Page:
Each artifact in our collection has a story to tell. The Artifacts Unpacked video series takes you behind the scenes to learn about the objects the Museum protects and how they keep alive the memory and experiences of victims and witnesses of the Holocaust.
The Love Letters
Holocaust survivor Fernande “Danielle” Halerie and David Snegg kept their romance alive by writing dozens of letters toward the end of World War II. Their correspondence also documents their experiences while Danielle anxiously waited to learn the fate of her family.
The Toy Car Set
For his seventh birthday, Peter Ney’s parents gave him this car set. It was the day after Kristallnacht—their home had been ransacked, but Peter’s gift was undamaged.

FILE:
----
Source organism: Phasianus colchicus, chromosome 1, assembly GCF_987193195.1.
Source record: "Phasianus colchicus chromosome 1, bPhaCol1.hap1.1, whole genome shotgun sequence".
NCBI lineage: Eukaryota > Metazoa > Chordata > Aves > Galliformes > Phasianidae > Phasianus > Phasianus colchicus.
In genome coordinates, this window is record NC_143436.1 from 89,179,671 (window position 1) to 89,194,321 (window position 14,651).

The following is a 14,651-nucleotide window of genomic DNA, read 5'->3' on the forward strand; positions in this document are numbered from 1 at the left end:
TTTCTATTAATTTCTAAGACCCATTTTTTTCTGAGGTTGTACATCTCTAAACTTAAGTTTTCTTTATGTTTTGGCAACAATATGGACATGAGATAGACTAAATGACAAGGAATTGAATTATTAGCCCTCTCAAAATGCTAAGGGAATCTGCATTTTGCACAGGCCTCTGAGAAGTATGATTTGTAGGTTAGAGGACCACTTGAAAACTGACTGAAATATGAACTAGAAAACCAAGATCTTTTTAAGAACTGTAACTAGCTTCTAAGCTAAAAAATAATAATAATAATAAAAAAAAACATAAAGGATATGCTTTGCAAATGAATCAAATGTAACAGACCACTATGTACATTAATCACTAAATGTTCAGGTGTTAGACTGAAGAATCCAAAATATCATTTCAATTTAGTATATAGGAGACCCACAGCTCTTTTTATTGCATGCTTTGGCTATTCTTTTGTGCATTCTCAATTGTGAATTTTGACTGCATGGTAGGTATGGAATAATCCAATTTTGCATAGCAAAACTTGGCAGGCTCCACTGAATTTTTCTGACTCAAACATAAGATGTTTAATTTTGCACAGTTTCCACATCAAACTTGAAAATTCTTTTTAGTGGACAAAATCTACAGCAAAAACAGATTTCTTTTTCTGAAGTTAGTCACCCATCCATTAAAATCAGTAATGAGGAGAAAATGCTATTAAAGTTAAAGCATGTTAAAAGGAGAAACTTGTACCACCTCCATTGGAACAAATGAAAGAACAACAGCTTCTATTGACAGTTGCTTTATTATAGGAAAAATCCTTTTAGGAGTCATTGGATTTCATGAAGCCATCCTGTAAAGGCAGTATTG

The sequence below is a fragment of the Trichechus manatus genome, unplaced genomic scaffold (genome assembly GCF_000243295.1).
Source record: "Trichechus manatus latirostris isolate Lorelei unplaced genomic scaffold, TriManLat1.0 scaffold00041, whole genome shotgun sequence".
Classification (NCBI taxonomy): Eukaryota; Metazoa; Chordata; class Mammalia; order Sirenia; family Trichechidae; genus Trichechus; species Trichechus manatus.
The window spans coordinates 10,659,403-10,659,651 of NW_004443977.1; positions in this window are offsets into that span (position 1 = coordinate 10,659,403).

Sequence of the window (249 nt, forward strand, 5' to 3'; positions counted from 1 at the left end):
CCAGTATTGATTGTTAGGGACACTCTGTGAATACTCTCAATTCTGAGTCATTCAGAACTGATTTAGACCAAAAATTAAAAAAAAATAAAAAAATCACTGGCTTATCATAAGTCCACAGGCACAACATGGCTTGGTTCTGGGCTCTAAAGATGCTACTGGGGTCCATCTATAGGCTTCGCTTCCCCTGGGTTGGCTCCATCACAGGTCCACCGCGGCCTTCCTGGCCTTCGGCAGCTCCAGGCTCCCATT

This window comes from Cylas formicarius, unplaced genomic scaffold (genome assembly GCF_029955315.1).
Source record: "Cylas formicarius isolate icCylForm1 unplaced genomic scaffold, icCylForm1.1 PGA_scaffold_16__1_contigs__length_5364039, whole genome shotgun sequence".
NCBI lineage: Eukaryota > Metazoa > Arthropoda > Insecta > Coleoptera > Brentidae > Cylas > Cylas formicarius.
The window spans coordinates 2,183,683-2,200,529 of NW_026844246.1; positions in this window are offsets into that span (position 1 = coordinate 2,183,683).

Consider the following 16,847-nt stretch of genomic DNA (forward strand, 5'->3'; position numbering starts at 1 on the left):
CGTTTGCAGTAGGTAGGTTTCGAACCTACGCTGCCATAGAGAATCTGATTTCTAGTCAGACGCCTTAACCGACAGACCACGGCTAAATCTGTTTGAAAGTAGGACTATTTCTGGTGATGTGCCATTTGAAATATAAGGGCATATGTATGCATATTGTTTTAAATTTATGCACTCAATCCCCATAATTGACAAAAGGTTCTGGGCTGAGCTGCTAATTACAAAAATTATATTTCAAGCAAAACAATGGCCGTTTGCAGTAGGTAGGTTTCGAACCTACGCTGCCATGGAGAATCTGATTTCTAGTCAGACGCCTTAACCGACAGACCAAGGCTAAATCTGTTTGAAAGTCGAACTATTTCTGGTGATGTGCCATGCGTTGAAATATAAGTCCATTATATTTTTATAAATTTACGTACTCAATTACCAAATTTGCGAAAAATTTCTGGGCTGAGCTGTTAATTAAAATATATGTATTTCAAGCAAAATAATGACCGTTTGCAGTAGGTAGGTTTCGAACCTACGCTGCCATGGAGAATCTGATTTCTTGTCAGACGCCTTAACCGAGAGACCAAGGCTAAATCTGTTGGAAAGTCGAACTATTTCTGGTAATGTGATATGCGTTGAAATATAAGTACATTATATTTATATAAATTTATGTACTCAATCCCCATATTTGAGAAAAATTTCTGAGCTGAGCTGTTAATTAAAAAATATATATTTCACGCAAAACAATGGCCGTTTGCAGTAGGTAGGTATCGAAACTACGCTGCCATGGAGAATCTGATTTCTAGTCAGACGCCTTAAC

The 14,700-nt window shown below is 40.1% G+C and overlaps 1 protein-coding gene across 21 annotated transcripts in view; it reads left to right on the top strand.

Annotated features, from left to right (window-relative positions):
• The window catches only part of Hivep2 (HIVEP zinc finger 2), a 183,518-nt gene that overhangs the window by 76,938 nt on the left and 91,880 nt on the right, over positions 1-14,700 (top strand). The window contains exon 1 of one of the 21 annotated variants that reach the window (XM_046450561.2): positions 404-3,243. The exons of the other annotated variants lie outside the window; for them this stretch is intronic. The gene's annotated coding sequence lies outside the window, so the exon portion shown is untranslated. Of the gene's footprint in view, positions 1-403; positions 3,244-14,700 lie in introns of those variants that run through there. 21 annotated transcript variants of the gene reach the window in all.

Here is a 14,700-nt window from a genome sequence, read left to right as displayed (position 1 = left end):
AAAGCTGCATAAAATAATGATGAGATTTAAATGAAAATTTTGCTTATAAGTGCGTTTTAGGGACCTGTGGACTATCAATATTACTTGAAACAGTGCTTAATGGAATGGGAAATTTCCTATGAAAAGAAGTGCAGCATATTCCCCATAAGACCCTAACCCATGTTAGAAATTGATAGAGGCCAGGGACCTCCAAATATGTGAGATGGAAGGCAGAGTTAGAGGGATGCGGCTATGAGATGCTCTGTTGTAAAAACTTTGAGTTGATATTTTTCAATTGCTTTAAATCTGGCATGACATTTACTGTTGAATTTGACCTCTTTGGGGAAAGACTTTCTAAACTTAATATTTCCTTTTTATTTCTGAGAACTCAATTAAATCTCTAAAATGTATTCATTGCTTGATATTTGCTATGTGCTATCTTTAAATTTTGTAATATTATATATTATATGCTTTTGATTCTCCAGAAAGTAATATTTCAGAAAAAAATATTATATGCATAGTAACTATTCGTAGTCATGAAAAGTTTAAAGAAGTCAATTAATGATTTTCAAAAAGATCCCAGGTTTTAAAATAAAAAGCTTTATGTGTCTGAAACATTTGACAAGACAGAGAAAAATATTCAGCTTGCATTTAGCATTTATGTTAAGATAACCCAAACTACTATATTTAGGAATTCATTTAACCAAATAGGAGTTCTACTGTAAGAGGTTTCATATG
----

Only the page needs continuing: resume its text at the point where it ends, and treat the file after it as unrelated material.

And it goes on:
The Steamer Trunk
The Berg family packed this trunk to escape Nazi Germany for Kenya in 1939 and again in 1947 when they immigrated to the United States.
Under the cover of darkness, this motorboat ferried hundreds of Jews from Denmark to safety in neutral Sweden.
In a detailed diary, 13-year-old Hans Vogel described his family’s struggle to immigrate to the U.S. after fleeing Nazi Germany.
The Paint Roller
The Nazis persecuted Franz Wohlfahrt and his family for being Jehovah’s Witnesses. A tool of his trade as a painter played a role in his survival.
The Flag Dress
Before immigrating to the United States, Holocaust survivor Margret Hantman wore an American flag costume for a performance in a displaced persons camp.
The Wicker Chair
Even while hiding in German-occupied Amsterdam, Louise Lawrence-Israëls’s parents found a way to celebrate her second birthday, surprising her with a wicker chair.
The Evening Gown
Lilly Joseph wore this dress to a celebration after she and other passengers aboard the MS St. Louis learned they would not be forced to return to Nazi Germany.
The Star Badge
As a teenager, Fritz Gluckstein was forced to start wearing a yellow Star of David badge in Nazi Berlin. It was a measure designed to segregate and humiliate Jews.